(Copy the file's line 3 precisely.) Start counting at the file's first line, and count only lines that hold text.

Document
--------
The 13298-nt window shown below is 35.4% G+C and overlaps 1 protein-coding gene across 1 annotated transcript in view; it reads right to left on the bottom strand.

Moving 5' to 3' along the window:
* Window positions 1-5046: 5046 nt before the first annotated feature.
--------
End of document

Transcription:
* Window positions 1-5046: 5046 nt before the first annotated feature.